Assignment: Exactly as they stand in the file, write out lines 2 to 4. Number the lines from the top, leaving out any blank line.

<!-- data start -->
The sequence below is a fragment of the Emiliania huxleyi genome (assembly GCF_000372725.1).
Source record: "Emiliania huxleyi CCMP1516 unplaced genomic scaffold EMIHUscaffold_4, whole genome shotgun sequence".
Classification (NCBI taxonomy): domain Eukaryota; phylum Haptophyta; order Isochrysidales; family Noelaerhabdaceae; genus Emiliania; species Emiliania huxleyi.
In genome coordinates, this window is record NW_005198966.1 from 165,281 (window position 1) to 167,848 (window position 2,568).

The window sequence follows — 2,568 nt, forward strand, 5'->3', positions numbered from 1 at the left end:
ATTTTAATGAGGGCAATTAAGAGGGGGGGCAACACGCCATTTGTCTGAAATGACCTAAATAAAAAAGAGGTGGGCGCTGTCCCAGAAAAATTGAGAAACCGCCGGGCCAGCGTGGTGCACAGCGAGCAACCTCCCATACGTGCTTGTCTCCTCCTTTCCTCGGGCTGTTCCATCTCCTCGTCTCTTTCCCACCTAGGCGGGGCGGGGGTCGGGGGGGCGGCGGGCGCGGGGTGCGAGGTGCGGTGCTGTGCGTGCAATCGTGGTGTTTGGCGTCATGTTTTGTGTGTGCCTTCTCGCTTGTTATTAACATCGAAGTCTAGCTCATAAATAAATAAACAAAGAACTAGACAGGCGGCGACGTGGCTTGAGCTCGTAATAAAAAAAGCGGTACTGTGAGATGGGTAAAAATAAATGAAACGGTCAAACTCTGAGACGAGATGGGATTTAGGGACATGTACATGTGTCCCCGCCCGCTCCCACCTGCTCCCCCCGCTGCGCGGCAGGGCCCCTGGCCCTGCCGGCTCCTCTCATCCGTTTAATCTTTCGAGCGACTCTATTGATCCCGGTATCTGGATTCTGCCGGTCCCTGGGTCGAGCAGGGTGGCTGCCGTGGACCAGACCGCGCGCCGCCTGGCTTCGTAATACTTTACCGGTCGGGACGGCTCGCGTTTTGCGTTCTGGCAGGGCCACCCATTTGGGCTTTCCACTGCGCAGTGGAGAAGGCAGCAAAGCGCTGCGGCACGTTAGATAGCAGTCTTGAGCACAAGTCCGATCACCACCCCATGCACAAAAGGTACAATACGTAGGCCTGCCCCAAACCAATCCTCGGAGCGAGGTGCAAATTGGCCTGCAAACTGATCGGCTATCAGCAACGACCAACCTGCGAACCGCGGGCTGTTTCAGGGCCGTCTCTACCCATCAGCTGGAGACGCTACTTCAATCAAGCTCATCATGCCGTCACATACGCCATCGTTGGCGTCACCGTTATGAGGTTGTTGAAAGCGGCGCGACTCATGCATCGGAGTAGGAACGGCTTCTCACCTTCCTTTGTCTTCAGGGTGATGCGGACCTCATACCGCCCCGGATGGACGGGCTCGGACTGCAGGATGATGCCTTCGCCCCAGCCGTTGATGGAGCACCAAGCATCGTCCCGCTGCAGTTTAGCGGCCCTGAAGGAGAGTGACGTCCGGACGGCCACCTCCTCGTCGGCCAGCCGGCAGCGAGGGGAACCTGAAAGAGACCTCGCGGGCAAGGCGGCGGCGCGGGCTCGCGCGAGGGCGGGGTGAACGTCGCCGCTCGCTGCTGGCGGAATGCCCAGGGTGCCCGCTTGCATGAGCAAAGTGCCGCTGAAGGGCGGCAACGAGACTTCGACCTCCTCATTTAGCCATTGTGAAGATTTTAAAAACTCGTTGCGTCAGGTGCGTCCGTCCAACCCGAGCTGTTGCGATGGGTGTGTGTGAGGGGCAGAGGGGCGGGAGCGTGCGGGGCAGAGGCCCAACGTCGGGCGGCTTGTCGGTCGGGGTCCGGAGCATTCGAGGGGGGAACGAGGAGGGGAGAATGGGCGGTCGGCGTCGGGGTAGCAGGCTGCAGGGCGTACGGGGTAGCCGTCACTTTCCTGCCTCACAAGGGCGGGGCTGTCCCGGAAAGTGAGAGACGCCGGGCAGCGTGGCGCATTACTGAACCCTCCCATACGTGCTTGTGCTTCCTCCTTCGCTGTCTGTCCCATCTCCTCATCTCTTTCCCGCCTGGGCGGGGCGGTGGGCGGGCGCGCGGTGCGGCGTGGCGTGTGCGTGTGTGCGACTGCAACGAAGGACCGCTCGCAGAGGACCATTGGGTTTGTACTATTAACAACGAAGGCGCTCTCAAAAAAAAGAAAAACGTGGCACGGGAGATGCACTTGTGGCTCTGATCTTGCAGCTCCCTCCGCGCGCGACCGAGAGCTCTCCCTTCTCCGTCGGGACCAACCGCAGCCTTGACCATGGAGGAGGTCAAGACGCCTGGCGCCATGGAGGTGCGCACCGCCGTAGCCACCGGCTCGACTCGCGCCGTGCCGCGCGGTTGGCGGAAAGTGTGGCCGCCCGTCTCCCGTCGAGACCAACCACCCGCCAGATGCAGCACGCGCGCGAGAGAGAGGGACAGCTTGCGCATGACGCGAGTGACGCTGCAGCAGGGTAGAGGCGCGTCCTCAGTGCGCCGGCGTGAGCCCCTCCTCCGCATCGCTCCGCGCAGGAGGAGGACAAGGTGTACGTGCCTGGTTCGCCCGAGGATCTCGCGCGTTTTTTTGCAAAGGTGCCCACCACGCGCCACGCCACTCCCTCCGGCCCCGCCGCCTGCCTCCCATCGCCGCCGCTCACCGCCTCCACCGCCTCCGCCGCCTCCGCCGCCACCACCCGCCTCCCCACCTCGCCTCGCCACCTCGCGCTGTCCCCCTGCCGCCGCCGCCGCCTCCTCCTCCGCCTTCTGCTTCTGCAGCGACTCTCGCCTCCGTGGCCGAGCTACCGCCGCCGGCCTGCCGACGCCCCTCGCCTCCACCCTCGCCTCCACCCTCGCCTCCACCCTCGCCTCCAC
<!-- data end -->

Source record: "Emiliania huxleyi CCMP1516 unplaced genomic scaffold EMIHUscaffold_4, whole genome shotgun sequence".
Classification (NCBI taxonomy): domain Eukaryota; phylum Haptophyta; order Isochrysidales; family Noelaerhabdaceae; genus Emiliania; species Emiliania huxleyi.
In genome coordinates, this window is record NW_005198966.1 from 165,281 (window position 1) to 167,848 (window position 2,568).